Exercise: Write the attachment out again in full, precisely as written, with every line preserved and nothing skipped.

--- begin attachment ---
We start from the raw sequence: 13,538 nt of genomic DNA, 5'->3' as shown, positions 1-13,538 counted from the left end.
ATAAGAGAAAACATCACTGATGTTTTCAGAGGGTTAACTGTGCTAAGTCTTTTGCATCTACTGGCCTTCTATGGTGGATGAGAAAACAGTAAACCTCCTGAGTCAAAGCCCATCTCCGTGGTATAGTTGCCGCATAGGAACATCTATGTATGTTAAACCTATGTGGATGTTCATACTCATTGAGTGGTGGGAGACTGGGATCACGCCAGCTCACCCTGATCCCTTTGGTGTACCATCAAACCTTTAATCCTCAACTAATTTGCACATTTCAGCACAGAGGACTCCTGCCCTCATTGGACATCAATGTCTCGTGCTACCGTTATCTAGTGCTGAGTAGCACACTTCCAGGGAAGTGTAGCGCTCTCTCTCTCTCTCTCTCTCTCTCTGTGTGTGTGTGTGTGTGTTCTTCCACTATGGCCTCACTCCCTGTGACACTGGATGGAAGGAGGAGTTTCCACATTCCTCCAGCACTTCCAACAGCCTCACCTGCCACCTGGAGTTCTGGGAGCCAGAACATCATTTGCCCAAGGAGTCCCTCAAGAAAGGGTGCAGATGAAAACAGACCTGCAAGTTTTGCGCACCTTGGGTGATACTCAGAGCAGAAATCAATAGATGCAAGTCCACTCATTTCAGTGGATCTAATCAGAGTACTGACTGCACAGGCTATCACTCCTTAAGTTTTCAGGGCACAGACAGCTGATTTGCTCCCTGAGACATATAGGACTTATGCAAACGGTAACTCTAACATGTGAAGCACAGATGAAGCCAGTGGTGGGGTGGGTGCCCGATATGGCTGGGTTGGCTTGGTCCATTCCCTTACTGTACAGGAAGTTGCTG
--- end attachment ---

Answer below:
We start from the raw sequence: 13,538 nt of genomic DNA, 5'->3' as shown, positions 1-13,538 counted from the left end.
ATAAGAGAAAACATCACTGATGTTTTCAGAGGGTTAACTGTGCTAAGTCTTTTGCATCTACTGGCCTTCTATGGTGGATGAGAAAACAGTAAACCTCCTGAGTCAAAGCCCATCTCCGTGGTATAGTTGCCGCATAGGAACATCTATGTATGTTAAACCTATGTGGATGTTCATACTCATTGAGTGGTGGGAGACTGGGATCACGCCAGCTCACCCTGATCCCTTTGGTGTACCATCAAACCTTTAATCCTCAACTAATTTGCACATTTCAGCACAGAGGACTCCTGCCCTCATTGGACATCAATGTCTCGTGCTACCGTTATCTAGTGCTGAGTAGCACACTTCCAGGGAAGTGTAGCGCTCTCTCTCTCTCTCTCTCTCTCTCTGTGTGTGTGTGTGTGTGTTCTTCCACTATGGCCTCACTCCCTGTGACACTGGATGGAAGGAGGAGTTTCCACATTCCTCCAGCACTTCCAACAGCCTCACCTGCCACCTGGAGTTCTGGGAGCCAGAACATCATTTGCCCAAGGAGTCCCTCAAGAAAGGGTGCAGATGAAAACAGACCTGCAAGTTTTGCGCACCTTGGGTGATACTCAGAGCAGAAATCAATAGATGCAAGTCCACTCATTTCAGTGGATCTAATCAGAGTACTGACTGCACAGGCTATCACTCCTTAAGTTTTCAGGGCACAGACAGCTGATTTGCTCCCTGAGACATATAGGACTTATGCAAACGGTAACTCTAACATGTGAAGCACAGATGAAGCCAGTGGTGGGGTGGGTGCCCGATATGGCTGGGTTGGCTTGGTCCATTCCCTTACTGTACAGGAAGTTGCTG